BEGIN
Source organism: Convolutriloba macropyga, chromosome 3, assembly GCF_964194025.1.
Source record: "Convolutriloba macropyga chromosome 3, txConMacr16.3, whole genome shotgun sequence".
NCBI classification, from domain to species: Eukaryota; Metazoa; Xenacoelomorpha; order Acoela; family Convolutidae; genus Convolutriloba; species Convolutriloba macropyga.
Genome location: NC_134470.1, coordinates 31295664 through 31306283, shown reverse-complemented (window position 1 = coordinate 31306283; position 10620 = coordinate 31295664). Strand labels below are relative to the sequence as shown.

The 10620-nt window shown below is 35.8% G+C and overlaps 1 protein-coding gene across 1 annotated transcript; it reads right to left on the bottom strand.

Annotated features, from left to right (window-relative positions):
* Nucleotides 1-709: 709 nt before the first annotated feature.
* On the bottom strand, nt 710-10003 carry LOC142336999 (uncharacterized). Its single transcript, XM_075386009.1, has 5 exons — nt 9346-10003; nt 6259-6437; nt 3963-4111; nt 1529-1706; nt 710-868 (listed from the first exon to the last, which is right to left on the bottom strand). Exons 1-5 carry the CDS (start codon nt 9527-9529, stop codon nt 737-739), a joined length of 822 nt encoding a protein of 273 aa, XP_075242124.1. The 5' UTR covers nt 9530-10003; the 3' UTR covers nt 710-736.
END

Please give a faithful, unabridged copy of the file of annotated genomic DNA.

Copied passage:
Source organism: Convolutriloba macropyga, chromosome 3, assembly GCF_964194025.1.
Source record: "Convolutriloba macropyga chromosome 3, txConMacr16.3, whole genome shotgun sequence".
NCBI classification, from domain to species: Eukaryota; Metazoa; Xenacoelomorpha; order Acoela; family Convolutidae; genus Convolutriloba; species Convolutriloba macropyga.
Genome location: NC_134470.1, coordinates 31295664 through 31306283, shown reverse-complemented (window position 1 = coordinate 31306283; position 10620 = coordinate 31295664). Strand labels below are relative to the sequence as shown.

The 10620-nt window shown below is 35.8% G+C and overlaps 1 protein-coding gene across 1 annotated transcript; it reads right to left on the bottom strand.

Annotated features, from left to right (window-relative positions):
* Nucleotides 1-709: 709 nt before the first annotated feature.
* On the bottom strand, nt 710-10003 carry LOC142336999 (uncharacterized). Its single transcript, XM_075386009.1, has 5 exons — nt 9346-10003; nt 6259-6437; nt 3963-4111; nt 1529-1706; nt 710-868 (listed from the first exon to the last, which is right to left on the bottom strand). Exons 1-5 carry the CDS (start codon nt 9527-9529, stop codon nt 737-739), a joined length of 822 nt encoding a protein of 273 aa, XP_075242124.1. The 5' UTR covers nt 9530-10003; the 3' UTR covers nt 710-736.